We’ve Made Abortion A Work Issue. It Should Be A Healthcare One

Photo: Craig F. Walker/The Boston Globe/Getty Images.
On June 24, Roe v. Wade was overturned by a majority Supreme Court vote, meaning that our constitutional right to access abortion care no longer exists. Of course, we saw this coming: On May 2, Justice Samuel Alito’s opinion on the 1973 landmark case was leaked, foreshadowing our dismal reality. Following those first few days in May, people took to the streets in protest. We donated to abortion funds at a record rate. We posted on social media. We called our representatives to demand justice. We all took stances — and so did our companies.
Since the news broke, a number of major corporations have come out with statements declaring that they will cover the cost of travel and lodging expenses for employees who will have to journey out of state to receive abortion care. Abortion care is covered in some way by most company-provided health insurances, and many of these travel medical policies already existed prior to Roe falling, but some have taken this moment to add extra benefits for their workers — or just reiterate their policies that were already in effect. (Vice Media Group, which owns Refinery29, has expanded its medical coverage to provide travel expenses for any out-of-state medical care, including abortions.)
And while it’s great that companies have made the effort (and can pat themselves on the back for the gesture), the question still stands: Why did it have to take a near ban to get our employers to loudly and publicly champion this basic need? The publicity these statements received have further exposed the immense failure that is the United States healthcare system: While companies should be supporting and standing behind their employees during these dire times, the truth is, access to abortion shouldn’t be dependent on our employment status or a company’s stance in the first place. Having a full-time job should not be our main lifeline to accessing healthcare, and getting an abortion shouldn’t be a privilege afforded to people who have the “right” kind of job and insurance. It should be accessible to everyone.
When we limit our care to what our companies can provide for us, we’re ignoring a significant portion of the population who don’t have full-time jobs or who don’t have employers that offer them access to subsidized health insurance and other health-related benefits. The 80 million people in America who rely on Medicaid are also often stuck thanks to the Hyde Amendment, which mostly prohibits federal funds from being used to pay for abortion services. As a result, the people who most need abortion coverage — such as low-income and undocumented people — are left out of the conversation, helpless and without the support they need.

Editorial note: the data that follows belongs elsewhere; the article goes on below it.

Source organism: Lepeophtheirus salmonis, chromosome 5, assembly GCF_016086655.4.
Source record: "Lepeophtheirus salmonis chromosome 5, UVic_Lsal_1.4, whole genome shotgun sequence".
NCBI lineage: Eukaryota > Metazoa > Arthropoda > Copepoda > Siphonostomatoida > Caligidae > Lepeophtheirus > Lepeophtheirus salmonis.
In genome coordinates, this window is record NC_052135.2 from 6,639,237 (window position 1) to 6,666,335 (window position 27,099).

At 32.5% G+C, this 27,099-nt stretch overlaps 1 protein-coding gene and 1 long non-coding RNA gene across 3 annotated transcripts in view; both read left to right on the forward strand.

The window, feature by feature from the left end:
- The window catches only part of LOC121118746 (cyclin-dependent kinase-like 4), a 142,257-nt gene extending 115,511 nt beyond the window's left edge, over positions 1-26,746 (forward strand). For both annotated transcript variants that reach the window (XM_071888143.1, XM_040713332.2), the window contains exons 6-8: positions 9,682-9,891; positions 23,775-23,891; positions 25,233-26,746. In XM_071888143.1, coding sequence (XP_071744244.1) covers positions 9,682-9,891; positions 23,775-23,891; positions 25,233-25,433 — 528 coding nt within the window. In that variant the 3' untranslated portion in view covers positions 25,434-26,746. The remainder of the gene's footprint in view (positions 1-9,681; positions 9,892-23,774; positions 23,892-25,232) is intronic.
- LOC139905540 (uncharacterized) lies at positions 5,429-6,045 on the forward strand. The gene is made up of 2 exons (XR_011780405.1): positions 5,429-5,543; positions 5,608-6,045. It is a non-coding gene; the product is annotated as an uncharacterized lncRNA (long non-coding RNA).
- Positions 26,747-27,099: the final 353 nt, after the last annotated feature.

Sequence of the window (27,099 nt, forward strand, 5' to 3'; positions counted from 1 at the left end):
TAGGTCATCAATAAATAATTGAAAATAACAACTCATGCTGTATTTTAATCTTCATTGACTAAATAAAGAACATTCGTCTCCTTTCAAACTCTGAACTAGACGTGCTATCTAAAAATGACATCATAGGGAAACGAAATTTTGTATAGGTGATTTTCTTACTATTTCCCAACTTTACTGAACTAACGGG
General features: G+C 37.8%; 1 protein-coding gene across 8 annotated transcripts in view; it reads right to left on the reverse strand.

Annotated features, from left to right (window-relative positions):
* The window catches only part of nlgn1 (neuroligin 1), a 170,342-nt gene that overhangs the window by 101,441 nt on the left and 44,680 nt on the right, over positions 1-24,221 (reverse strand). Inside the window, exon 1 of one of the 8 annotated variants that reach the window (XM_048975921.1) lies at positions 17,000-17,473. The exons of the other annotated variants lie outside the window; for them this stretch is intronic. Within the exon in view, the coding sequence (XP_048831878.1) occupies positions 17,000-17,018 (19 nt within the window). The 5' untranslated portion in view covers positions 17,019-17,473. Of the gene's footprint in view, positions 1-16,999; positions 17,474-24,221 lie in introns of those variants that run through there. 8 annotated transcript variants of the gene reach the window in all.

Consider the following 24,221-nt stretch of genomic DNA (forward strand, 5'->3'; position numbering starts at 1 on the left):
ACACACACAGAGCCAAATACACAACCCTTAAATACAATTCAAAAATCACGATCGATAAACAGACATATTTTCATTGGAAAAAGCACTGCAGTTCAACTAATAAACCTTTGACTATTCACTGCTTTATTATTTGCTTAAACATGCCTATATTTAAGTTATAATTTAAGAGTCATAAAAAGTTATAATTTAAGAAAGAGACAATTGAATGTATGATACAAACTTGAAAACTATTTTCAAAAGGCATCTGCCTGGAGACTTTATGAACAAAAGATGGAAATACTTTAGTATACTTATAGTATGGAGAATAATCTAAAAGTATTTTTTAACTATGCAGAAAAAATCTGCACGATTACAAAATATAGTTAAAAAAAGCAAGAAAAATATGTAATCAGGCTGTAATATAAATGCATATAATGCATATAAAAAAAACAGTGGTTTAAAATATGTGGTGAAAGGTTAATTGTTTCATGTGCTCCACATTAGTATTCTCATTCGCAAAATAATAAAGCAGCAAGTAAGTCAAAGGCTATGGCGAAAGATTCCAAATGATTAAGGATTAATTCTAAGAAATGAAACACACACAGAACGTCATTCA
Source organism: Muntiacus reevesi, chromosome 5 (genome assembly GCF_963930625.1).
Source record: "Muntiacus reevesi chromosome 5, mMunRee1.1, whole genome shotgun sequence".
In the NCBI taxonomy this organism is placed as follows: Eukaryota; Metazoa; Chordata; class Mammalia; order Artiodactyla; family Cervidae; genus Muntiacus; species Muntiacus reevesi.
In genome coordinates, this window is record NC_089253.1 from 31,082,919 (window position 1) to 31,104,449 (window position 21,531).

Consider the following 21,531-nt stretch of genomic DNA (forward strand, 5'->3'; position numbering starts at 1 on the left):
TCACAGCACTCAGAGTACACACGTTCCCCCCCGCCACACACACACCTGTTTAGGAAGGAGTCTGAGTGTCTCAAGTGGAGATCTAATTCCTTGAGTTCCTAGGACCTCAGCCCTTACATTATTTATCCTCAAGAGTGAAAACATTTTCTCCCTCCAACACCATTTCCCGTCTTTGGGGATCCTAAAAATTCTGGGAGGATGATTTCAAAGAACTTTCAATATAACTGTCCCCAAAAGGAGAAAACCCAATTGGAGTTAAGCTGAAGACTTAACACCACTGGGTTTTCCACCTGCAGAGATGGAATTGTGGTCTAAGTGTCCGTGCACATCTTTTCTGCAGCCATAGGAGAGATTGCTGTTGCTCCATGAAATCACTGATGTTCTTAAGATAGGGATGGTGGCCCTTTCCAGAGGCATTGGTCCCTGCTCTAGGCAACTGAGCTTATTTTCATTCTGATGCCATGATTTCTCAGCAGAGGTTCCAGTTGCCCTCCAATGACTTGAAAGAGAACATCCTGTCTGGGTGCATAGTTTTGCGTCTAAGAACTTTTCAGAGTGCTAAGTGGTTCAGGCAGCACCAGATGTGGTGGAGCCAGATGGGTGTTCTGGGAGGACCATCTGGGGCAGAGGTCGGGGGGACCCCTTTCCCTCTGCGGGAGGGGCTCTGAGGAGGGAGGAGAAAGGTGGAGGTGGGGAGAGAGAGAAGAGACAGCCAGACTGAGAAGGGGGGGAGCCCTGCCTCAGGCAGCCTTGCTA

And if you are lucky enough to have access to these kinds of jobs with these kinds of life-changing benefits, you may be in a situation where you feel stuck or unable to leave your job due to the perks they provide. “If all of your public benefits — access to healthcare, access to affordable abortion care, child care, paid family and medical leave — are tied to your employer, the minute you become unemployed, your health and wellness is immediately compromised, and it's likely compromised even into your ability to get your next job,” says Josephine Kalipeni, executive director of Family Values @ Work a national network that helps advocate for work policies such as Family and Medical Leave Insurance. “If you can't maintain your wellness and health and you lose your job, those gaps can be really problematic.”

“The demand for access to affordable and equitable and culturally competent healthcare that includes abortion services is not a new demand that employers haven't heard [before].”

Josephine Kalipeni
Even though abortion was a legal, constitutional right during the 50 years Roe was the law of the land, access to that right has always been restricted, especially for Black and brown people living in poverty. Where were our companies then? “It shouldn't take the threat of our constitutional rights being gutted when that's actually been the situation for so many years for employers to respond,” says Kalipeni.
Then again, employers (and, well, society) have long ignored the needs of women, trans, and nonbinary folks. And still today, compared to cisgender white men, we’re making less money, experiencing a higher rate of job losses, feeling more burnout on the job, and finding it more difficult to enter into the workforce — this is particularly true for people of color and those in marginalized groups. Gender equality, said headline after headline over the past two years, is moving backwards. “The labor of women and the condition under which we do our labor has long been undervalued, ignored, and neglected, and I think it's just part of the legacy of that,” says Kalipeni. “I'm really frustrated that we seem to only respond in crisis mode. The demand for access to affordable and equitable and culturally competent healthcare that includes abortion services is not a new demand that employers haven't heard [before].”
We’re not saying that these companies shouldn’t take action or make their stance known. Large corporations are the ones who usually set the standard for employers everywhere, and prioritizing this kind of healthcare has a positive impact on the state of work and the world around us. Speaking up doesn’t just help other companies follow suit in setting these precedents — it’s also important to new-to-the-workforce employees who want to work in places that respect and reflect their values. But these highly publicized statements and promises feel a bit reactionary, and in turn, only help tighten the ties between our employer and our access to healthcare. And let’s not forget — it’s also good for business for companies to align themselves with the more popular, progressive side during times of political turmoil.